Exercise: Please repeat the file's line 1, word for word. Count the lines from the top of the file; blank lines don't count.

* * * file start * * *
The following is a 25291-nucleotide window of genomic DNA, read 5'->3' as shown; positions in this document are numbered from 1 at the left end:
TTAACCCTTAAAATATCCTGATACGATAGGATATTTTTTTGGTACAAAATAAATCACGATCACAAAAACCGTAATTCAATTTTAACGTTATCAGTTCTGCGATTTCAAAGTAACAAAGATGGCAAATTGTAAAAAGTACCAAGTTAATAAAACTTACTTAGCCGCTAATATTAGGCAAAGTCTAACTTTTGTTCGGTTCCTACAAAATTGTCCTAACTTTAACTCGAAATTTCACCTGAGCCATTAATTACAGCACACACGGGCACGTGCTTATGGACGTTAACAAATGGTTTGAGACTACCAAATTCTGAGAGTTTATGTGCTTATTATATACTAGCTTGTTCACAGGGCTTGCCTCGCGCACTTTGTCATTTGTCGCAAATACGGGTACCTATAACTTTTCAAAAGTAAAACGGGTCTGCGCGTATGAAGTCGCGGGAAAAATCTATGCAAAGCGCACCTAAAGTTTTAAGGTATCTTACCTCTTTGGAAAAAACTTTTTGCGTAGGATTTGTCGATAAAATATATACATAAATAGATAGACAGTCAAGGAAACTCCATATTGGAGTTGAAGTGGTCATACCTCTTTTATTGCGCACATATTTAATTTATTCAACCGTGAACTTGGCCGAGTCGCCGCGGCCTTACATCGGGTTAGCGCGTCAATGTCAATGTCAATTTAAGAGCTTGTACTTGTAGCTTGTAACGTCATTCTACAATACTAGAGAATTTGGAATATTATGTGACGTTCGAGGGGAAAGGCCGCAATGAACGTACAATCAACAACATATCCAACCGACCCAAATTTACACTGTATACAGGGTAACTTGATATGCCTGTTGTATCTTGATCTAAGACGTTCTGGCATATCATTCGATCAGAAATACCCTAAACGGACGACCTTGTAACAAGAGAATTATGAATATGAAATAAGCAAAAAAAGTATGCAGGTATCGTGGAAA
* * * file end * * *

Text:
The following is a 25291-nucleotide window of genomic DNA, read 5'->3' as shown; positions in this document are numbered from 1 at the left end: